A TALE OF CREDITORS AND DRUNKEN SAILORS
MARCH 25, 2005
AN EDITORIAL BY JIM COOPER
It's official: by the last year of the Bush administration our federal government will be spending more money on interest payments to wealthy bankers than to our own citizens in the form of highways, parks, schools, research, welfare, law enforcement, etc. For the first time since World War II, our creditors will be getting more of our tax dollars than our own citizens. For the first time since the American Revolution, most of those new creditors are foreign.
As the United States continues to run the largest budget deficits in our history - $412 billion of red ink in 2004 - Congress is spending more and more money just to service the $7.75 trillion debt. The first trillion dollars of that debt was accumulated over 204 years; now we are adding a trillion every two or three years.
The interest owed on such huge sums is paid to anyone who has purchased U.S. Treasury bills, notes, or bonds. These are some of our nation's most solemn obligations because America has never defaulted on its debt. We must never default if we are to remain a superpower. But that doesn't mean that we must borrow money like drunken sailors.
Increasingly, purchasers of these bonds - i.e. lenders to America - are foreign nations. Already Japan holds $712 billion of our debt and China has rapidly increased its holdings to $194 billion. If they ever decide to stop lending us a billion dollars a day, the cost of home mortgages and bank loans in America could rise sharply, possibly setting off a panic in this country.
Of course, some purchasers of Treasury bonds are U.S. citizens, banks, or mutual funds that are owned by Americans. But when the U.S. personal savings rate is at the lowest point since the Depression, we are now unwilling or unable to loan ourselves the money we require to run our own government. We are the richest nation in the world, but we are begging poorer nations so that we can maintain our lifestyle.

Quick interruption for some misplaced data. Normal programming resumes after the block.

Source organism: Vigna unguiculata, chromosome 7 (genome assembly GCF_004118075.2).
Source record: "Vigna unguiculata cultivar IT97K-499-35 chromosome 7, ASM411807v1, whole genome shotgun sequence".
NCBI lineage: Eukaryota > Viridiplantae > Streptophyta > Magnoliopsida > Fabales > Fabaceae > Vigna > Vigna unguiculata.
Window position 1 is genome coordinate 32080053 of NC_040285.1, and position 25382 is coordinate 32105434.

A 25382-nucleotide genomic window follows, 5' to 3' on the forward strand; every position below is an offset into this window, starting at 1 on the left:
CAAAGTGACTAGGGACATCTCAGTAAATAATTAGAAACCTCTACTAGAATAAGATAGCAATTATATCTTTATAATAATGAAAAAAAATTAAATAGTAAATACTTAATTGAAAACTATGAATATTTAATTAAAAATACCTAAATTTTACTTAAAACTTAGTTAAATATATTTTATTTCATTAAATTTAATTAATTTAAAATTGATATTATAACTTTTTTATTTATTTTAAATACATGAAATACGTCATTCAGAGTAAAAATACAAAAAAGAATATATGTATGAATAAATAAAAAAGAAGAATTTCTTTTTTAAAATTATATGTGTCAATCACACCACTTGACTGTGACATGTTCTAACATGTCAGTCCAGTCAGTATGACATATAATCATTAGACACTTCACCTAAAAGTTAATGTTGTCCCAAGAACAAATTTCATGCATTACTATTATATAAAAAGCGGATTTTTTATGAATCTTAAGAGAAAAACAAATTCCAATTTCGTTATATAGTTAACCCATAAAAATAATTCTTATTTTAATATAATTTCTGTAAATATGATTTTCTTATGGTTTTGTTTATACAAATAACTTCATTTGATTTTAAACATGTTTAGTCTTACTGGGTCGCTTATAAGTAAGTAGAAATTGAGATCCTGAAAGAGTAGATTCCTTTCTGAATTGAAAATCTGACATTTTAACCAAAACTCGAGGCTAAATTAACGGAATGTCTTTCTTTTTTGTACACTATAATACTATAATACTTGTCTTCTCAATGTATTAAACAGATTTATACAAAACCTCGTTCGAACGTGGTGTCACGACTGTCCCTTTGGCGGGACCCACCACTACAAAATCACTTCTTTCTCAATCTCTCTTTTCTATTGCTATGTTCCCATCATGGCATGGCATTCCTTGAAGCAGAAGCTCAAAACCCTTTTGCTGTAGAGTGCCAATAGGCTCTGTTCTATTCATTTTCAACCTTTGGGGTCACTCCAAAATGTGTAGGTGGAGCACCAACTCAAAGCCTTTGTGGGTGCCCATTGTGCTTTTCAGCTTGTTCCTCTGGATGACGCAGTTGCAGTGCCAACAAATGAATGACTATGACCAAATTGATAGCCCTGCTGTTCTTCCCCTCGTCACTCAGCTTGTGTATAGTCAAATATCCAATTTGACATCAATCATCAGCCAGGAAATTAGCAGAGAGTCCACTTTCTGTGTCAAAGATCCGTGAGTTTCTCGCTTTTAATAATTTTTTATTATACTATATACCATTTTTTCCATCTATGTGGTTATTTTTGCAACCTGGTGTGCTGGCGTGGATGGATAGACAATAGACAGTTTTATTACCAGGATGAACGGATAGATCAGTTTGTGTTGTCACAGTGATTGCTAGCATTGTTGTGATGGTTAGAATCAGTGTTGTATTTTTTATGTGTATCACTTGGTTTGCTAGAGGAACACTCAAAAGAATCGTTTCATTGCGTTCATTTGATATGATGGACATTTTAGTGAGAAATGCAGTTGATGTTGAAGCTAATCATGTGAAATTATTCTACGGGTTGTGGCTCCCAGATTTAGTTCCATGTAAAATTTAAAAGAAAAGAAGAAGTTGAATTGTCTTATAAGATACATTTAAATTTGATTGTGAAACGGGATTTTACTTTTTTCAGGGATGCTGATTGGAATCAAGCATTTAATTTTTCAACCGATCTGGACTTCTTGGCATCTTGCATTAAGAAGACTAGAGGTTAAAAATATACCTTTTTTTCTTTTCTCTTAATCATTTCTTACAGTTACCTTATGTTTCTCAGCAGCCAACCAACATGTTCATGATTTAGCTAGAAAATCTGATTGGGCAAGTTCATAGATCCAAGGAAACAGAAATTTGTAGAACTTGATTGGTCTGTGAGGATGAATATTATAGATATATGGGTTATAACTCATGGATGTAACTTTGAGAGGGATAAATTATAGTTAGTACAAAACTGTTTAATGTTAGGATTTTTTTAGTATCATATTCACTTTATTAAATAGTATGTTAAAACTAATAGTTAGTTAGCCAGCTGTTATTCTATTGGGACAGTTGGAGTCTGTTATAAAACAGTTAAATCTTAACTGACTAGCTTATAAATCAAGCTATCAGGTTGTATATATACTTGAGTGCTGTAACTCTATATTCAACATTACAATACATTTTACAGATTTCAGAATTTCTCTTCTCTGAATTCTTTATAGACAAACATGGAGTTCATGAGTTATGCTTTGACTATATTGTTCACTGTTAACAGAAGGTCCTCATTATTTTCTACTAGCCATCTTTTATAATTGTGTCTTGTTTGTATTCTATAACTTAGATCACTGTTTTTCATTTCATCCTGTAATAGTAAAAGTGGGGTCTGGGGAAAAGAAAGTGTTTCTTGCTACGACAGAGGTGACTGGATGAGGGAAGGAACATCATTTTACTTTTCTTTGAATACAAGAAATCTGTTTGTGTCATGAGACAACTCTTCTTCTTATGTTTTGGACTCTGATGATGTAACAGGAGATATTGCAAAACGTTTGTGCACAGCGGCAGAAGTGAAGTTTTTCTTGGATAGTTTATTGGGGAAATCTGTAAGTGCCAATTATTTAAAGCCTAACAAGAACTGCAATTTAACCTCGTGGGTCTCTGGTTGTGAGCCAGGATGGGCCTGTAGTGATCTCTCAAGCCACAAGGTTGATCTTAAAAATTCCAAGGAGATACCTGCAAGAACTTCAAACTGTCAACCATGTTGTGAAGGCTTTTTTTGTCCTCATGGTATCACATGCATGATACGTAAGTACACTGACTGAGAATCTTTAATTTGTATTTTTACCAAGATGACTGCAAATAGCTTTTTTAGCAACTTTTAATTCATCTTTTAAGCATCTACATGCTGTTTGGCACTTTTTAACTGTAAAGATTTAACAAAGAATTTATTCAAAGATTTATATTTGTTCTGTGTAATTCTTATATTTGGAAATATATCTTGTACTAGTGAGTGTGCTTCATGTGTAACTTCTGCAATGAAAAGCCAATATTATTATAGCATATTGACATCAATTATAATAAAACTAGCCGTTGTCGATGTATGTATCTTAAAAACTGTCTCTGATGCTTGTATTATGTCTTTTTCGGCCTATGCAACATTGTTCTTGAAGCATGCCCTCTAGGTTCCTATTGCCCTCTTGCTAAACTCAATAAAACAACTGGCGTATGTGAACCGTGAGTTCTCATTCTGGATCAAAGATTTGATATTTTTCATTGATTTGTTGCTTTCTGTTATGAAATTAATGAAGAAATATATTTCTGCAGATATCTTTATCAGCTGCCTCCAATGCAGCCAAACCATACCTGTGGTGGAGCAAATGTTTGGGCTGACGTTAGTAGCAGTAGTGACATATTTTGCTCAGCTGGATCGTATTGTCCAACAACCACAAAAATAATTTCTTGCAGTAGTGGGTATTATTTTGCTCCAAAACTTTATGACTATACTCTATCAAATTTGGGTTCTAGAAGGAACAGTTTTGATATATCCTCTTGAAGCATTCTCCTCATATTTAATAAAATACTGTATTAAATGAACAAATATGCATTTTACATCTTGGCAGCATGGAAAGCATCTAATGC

According to the House Republicans' own budget, by 2009 on-budget interest payments of $426 billion will be larger than the $410 billion that will be spent on all domestic, non-defense, discretionary programs of federal government. This $410 billion is what most Americans think of as government: interstate highways, student loans, national parks, the FBI, federal judges, agriculture, etc. It does not include the programs like Social Security or Medicare that are partly paid for by American payroll taxes.
How did our citizens start losing out to creditors in getting help from our own government? Once we borrow, we have to pay - the needs of our own citizens come second. You can't default to creditors; you can to citizens.
If current trends continue, the Government Accountability Office estimates that by the year 2040 our interest payments will be so high that it will take almost all of our tax dollars just to pay interest on our debts. There will be no money left over for national defense, Social Security, Medicare, or any other domestic spending. By 2040, creditors will be able to foreclose on America.
The best way out of our debt hole is to stop digging. Sadly, Congress is not only digging deeper every day but using a power shovel. One bill alone, the 2003 Medicare drug bill added $8.1 trillion to our nation's unfunded obligations, money that, if current trends continue, we will have to borrow from the Chinese. This one bill is twice as big a financial problem for our nation as all of Social Security. We need a drug benefit, but we also need to pay for it.
Congress needs to adopt a number of long-overdue changes such as those offered by the Blue Dog Coalition: for example, knowing what each law costs, recording votes on major expenditures, and banning new programs unless they are paid for. Working with the Republican Study Committee, the Blue Dogs have proposed a 12-step program to get America off of its borrowing binge, and back on the path of budget discipline.
If we don't start living within our means, we will not have the means to live. We will depend on the charity of our bondholders, not the strength of America's citizens.